william-shakespeare-drawing

I thought it might be helpful to hear how another homeschooling family “does Shakespeare.”  Whenever I have the kids read plays of any sort, I don’t actually just hand them the play.  Instead, everyone who is sufficiently literate takes a part (or several) in the play, and we more or less act out the parts while sitting comfortably on our family room sofas.  If I had more ambition and/or ability, we might add costumes and staging, but, well, I don’t.  More power to you if you have the energy and ingenuity to do just that.  We usually also include watching some production of the play as well.  I have gone back and forth in the case of Shakespeare as to whether it is better to do our reading first or see a good production first, but we usually read first and then see a movie or (if possible) stage production after doing our reading.  The reason to do it that way is so that the children’s interpretation of the play isn’t skewed by the director’s.  On the other hand, seeing it first would probably make the whole thing a little easier to understand, so I can see it both ways.

We recently read Romeo and Juliet out loud together.  Now, while most of the kids really enjoy doing this, one of them would prefer to have his teeth pulled.  I still have him take parts, but I tend to give him fewer and smaller parts.  One of my daughters, on the other hand, would take every major part if I would let her.  In fact, the tragedy became quite comical at times when she played both Lady Capulet and Juliet’s nurse having conversations together.  At other times, we discovered we had to do some quick rearranging of parts so as to avoid exactly that, which also became comedic at times as we each tried to remember which parts we were supposed to be playing.

After we read it together, we watched the Zeffirelli production in movie form.  Be forewarned that it does have one quite explicit scene the morning after their wedding.  If I had watched it ahead of time, I would have fast-forwarded through that bit or had the kids close their eyes and just listen to the dialogue for that bit.  That reminds me that it is a very good idea to do just that–watch it ahead of time.  After we went through Hamlet a couple years ago, I made the mistake of watching the Kenneth Branagh version with everyone without watching it in advance.  It made the scene I just referred to in Romeo and Juliet look like nothing at all in comparison!  I was horrified.  We ended up turning it off.  I frequently remind the children that one can’t “unsee” something.  In that case, it was definitely all my fault.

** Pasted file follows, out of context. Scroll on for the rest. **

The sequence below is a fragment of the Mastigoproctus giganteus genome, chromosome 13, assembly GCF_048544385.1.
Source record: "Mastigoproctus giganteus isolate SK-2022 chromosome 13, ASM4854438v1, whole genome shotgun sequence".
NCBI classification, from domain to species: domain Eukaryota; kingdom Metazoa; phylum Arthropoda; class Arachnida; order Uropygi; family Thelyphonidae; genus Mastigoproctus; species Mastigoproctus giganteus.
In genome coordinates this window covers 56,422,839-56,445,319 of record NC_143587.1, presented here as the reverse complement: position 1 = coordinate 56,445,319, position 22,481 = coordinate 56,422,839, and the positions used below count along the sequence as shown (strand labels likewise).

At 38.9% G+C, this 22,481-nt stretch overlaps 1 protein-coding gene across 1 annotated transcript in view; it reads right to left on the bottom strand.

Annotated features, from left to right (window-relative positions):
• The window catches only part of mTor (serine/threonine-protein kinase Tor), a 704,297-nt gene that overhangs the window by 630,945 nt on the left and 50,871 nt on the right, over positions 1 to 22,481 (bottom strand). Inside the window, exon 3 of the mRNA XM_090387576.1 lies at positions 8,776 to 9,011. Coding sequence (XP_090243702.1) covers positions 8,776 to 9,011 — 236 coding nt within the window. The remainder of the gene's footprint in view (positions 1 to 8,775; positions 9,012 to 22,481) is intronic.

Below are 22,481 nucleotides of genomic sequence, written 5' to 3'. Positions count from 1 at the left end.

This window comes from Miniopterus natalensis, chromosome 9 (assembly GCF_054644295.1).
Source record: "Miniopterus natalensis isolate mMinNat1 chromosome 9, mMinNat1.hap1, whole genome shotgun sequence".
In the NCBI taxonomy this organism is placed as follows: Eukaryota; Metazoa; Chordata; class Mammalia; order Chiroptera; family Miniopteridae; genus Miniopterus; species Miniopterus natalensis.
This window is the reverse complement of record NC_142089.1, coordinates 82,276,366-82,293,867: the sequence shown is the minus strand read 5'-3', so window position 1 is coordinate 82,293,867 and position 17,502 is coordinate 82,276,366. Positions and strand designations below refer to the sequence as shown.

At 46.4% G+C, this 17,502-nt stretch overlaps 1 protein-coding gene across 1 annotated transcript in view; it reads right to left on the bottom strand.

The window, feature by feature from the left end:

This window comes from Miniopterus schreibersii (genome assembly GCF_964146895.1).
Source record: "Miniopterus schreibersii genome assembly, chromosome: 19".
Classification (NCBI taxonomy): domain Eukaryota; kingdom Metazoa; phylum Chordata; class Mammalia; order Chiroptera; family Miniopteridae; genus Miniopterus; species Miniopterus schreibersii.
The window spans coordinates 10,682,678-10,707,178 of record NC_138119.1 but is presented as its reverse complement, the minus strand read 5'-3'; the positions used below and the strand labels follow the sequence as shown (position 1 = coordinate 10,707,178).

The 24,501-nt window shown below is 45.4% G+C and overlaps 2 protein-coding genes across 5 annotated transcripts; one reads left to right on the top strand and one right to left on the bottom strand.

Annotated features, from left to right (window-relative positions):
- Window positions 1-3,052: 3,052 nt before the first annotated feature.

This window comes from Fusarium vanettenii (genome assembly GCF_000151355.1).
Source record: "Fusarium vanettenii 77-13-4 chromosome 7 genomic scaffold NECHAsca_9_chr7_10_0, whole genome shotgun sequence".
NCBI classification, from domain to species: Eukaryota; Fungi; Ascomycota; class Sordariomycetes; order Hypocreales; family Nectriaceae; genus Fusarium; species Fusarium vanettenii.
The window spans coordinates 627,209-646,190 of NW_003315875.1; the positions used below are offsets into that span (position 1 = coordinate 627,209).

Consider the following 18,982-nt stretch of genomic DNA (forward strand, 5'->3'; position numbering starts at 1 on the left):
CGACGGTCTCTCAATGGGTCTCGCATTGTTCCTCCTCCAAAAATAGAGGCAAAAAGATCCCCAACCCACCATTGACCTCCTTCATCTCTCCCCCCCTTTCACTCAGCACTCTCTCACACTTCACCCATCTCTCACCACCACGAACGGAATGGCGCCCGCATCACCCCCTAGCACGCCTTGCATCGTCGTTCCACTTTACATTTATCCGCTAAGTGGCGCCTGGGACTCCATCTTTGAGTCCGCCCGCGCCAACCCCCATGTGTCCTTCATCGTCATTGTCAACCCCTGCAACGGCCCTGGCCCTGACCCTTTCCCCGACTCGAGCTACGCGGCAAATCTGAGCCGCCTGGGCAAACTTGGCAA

If you have a smaller family, you might consider getting together with some other families to do this so that each person can take fewer parts.  We kept a list of each person’s parts in the books with us, but even with 5 readers (yours truly plus four of the children), it was sometimes difficult to remember who was who.

We usually allow a week for each act of a Shakespeare play, but it could certainly be done in a lot less time if needed–an act each day, for example, would have the whole play done in a week.  Don’t forget to include time for explaining what’s going on as well as the undercurrents and themes.  I tend to do this as it comes up rather than trying to make sense of everything ahead of time, but a good plot summary can easily be found on the internet to help with this.  If you don’t know what a word or concept means, don’t be afraid of saying you don’t know and finding out together.  I think it’s really good for our children to see that we don’t know everything, that there is always more to learn, and that it’s possible to find the answer.  Regarding reading plot summaries, I would say don’t spoil the ending by reading the whole plot ahead of time if your children don’t know it when you start, but going over the last act that you read after reading it might be good as a means of summarizing what just happened.

At what age might you consider beginning to read Shakespeare this way?  I would say by the time your oldest is in high school at the very latest, and about age 10-12 at the very youngest.  In the case of the younger set, choose your plays carefully as some of the innuendos are really pretty dreadful in fact, but (happily) much of that may go over their heads.

Why do it at all?  Shakespeare’s understanding of the human person is pretty much unsurpassed even 500 years later, and these plays remain iconic in our culture as well they should.  It is both an opportunity to have your children enter into our culture and an opportunity to help them pass it on to the next generation.  Both are extremely important, especially in a world where timeless culture is so often superseded by the momentary diversions of what is new and different.